Ripple applies for crypto license in the United Kingdom


2372248d a55a 425b 84e3 4b37f0e1d66c

Payment protocol Ripple recently applied for registration as a crypto-asset firm with the UK’s Financial Conduct Authority (FCA), a spokesperson for the firm told Cointelegraph. The company is also seeking a payments license in Ireland as part of its massive investment in the region.

The registration was filed after Ripple’s partial victory against the US Securities and Exchange Commission over the classification of its XRP (XRP) token as a security. The decision, seen as a victory by Ripple and the wider crypto community, considered the XRP token as a security when it is sold to institutional investors, but not to retail investors. The case is still open to appeal by the SEC.

More crypto firms are looking to the UK for regulatory clarity and a supportive business environment amid a wave of enforcement actions taken by the SEC in the US.

Recently, venture capital firm Andreessen Horowitz (A16z) announced its first new office outside the US in London, after “months of constructive conversations” with policymakers and the FCA, and citing a “predictable business environment” as a key reason for expanding abroad.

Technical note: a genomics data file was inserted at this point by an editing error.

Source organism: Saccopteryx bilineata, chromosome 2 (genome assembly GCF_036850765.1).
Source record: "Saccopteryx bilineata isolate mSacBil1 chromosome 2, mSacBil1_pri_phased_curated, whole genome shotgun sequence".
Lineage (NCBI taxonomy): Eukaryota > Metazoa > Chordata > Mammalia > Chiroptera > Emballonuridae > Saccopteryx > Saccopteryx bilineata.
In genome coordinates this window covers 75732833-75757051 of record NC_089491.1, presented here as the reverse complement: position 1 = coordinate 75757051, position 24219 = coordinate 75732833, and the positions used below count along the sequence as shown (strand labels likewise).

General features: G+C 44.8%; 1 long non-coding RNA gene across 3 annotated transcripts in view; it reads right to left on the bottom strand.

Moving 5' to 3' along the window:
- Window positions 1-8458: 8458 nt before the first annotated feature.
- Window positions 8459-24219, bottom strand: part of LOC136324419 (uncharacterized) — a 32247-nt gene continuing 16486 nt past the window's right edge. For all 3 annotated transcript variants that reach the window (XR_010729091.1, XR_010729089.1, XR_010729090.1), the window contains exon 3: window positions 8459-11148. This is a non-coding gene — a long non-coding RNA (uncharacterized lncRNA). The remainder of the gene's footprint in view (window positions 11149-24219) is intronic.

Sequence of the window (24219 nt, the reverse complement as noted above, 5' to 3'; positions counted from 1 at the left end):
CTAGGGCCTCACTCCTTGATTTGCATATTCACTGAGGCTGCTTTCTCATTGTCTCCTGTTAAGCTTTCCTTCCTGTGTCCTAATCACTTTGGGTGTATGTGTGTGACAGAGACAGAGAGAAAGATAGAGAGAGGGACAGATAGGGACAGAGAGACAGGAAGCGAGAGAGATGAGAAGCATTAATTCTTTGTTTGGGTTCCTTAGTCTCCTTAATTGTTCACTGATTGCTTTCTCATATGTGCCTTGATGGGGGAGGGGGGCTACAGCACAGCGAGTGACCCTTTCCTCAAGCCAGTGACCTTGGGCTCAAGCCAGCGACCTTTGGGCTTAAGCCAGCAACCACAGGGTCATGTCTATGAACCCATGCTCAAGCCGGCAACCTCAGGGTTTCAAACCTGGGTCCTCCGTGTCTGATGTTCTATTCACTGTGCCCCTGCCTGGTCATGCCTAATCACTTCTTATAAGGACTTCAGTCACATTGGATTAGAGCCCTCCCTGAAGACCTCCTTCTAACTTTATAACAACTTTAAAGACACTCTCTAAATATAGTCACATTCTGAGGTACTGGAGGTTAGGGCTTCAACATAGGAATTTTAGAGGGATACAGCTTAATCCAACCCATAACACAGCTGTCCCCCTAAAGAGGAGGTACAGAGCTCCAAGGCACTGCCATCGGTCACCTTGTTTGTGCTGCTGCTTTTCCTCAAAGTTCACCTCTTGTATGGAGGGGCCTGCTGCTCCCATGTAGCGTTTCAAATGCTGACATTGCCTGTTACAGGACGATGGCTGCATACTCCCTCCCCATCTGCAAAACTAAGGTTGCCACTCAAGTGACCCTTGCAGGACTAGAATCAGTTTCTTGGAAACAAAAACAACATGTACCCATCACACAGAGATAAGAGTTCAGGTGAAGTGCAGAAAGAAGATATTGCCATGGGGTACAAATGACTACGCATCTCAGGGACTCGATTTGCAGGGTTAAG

Several pieces of legislation have been introduced in the British parliament aimed at establishing a crypto-regulated environment in the UK In June, a bill bringing cryptocurrencies under the same rules applied to traditional assets was signed into law after receiving royal assent from King Charles. The new law gives the Treasury, Financial Conduct Authority (FCA), Bank of England and Payments Systems Regulator authority to introduce and enforce regulations for crypto businesses.

In another recent development, lawmakers in the upper house discussed drafts of legislation seeking to expand authorities’ ability to target cryptocurrencies used for illegal purposes. The bill includes provisions for authorities to have greater flexibility in confiscation and recovery of crypto assets.

Magazine: Crypto regulation – Does SEC Chairman Gary Gensler have the final say?